As American cryptocurrency markets remain relatively subdued, investors are turning to Asia for fresh lifeblood.
Case and point, Multicoin Capital just hired Beijing-based investor Mable Jiang, formerly of Nirvana Capital, to spearhead the venture firm’s hunt for new deals in Asia.
The Texas-based Multicoin started publishing research reports and announcements in Mandarin last summer, so Jiang will also help “capitalize on the structurally broken information flow for secondary-market investment,” the company said in a blog post shared with CoinDesk.
“I think we’ll see a wave of really interesting China-native projects and dapps come to market next year,” Jiang said. “We also believe a global presence is one of the best ways to deliver more sophisticated views to people in different markets.”
Multicoin is merely one of many American crypto hedge funds and venture capital firms seeking a foothold in token-hungry markets like China and Korea. For example, Polychain Capital increased its investment in the Chinese token project Nervos, alongside China Merchants Bank International, and sent partners to travel in Asia for a variety of meetings.
“Several firms have asked us for help in sourcing Asia partners and employees,” Dragonfly Capital’s Alexander Pack said in August. “Asia leads the world in crypto users and adoption by a mile – it’s not even close.”
Despite reports of a Chinese regulatory crackdown, which crop up routinely but have yet to quell demand, SimilarWeb indicates more than half of the traffic for the crypto exchange Huobi comes from mainland China in addition to 35 percent of the global traffic to OKEx. As of October, SimilarWeb shows Korea was the fourth greatest source of traffic for the token-centric site Etherscan, behind China and the United States, with the Korean exchange Bithumb listed as the third most popular referral site in the world.
However, Electric Capital co-founder Avichal Garg said he helms one of the few Silicon Valley funds not looking to expand in Asia because it is “such a different universe” that requires significant resources to address sustainably.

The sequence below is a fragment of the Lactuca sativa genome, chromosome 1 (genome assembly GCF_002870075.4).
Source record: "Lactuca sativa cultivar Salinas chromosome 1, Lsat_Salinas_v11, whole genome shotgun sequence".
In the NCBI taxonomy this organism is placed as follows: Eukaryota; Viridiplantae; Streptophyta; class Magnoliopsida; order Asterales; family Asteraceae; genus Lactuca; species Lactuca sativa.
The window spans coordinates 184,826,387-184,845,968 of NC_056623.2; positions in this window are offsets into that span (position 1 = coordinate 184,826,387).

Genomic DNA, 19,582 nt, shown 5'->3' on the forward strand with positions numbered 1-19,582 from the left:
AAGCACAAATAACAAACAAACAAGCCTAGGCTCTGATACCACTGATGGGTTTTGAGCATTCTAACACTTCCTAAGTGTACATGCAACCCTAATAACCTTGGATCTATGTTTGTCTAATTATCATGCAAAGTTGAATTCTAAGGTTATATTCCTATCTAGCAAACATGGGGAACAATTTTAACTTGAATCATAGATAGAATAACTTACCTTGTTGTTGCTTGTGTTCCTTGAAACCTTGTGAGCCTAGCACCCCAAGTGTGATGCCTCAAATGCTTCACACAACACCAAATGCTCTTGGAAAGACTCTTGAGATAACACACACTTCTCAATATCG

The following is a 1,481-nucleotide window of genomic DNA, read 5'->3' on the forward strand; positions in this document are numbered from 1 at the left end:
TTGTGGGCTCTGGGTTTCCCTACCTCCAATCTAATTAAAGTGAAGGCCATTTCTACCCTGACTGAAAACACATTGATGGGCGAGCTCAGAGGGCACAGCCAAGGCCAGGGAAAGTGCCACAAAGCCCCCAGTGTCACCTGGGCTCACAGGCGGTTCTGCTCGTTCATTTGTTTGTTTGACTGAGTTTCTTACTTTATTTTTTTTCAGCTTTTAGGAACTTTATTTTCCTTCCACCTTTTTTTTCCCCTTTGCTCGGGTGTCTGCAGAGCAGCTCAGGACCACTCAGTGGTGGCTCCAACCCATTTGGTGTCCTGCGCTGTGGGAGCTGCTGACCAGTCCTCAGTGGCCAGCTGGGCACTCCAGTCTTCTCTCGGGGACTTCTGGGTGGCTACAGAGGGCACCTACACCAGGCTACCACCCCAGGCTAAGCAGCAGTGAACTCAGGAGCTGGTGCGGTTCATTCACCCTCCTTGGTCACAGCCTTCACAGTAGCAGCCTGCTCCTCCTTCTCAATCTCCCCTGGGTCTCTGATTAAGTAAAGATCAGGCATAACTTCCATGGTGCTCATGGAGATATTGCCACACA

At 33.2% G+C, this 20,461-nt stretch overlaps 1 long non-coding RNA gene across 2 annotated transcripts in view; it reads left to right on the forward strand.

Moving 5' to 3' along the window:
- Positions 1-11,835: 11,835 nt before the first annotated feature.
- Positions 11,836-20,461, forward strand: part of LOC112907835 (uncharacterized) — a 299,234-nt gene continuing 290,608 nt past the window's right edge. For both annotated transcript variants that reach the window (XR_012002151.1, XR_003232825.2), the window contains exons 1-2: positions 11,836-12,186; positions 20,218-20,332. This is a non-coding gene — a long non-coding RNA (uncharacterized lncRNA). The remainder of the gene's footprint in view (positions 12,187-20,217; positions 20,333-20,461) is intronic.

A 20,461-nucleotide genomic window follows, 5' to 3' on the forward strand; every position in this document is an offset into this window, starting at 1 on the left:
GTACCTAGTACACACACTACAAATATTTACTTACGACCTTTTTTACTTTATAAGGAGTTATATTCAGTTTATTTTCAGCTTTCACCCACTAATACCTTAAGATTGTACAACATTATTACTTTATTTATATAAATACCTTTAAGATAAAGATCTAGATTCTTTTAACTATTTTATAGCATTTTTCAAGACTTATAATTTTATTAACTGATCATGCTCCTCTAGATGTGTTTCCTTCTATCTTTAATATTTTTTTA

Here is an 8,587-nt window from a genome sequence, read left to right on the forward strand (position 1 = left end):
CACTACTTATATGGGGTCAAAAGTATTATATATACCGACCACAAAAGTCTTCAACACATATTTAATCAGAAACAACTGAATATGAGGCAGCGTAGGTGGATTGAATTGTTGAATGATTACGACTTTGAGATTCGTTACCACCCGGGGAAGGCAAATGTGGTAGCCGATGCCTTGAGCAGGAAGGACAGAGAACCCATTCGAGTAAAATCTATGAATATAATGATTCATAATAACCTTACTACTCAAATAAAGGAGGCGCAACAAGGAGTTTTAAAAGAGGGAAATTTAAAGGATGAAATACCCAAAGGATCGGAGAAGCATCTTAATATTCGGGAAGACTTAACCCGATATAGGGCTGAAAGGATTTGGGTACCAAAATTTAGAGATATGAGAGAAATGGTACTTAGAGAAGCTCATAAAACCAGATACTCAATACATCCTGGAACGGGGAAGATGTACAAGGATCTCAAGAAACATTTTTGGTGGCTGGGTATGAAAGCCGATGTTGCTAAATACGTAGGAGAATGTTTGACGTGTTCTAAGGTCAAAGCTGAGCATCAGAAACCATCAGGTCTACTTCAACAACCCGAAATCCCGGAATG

“You see a lot of trade volume. A lot of the pushing of boundaries is coming out of Asia, in part because the regulatory climate there is different,” Garg said. “But most [funds] are hiring more junior talent [in Asia], which I think is a mistake. … Dragonfly is potentially doing this the best where they have extremely high caliber people in both geographies.”
Jiang may be in the first half of her career trajectory, but she also said she has a unique opportunity to leverage local knowledge.
“Localization is absolutely a key component in the accuracy and speediness of judgment,” she said. “For a fund to manage a ‘global’ asset, it has to connect the geographic dots and seek to understand the behaviors driving each investment culture.”
In a letter sent to Multicoin’s investors last month, the firm said, “a significant amount of information travels through word of mouth, WeChat groups, and Mandarin-only social media properties.” As such, the letter said, Mable’s job will be to close the information gap.
In some ways, this renewed Asia push is a continuation of a trend that started during the 2018 bear market, when BlockTower Capital became one of the first funds to shift strategies by hiring multilingual Goldman Sachs alumni Steve SeungKeun Lee.
On the other hand, Jiang said this isn’t a trend; it’s a new way to look at stateless assets. From her perspective, crypto requires diverse investors with local cultural competence contributing to a mosaic approach.
“Crypto is one of the few assets that is truly ‘global,’” she said. “I think the biggest misconception is the urge to generically stereotype things with a tag of ‘east’ or ‘west.’”
Ada Hui contributed reporting.
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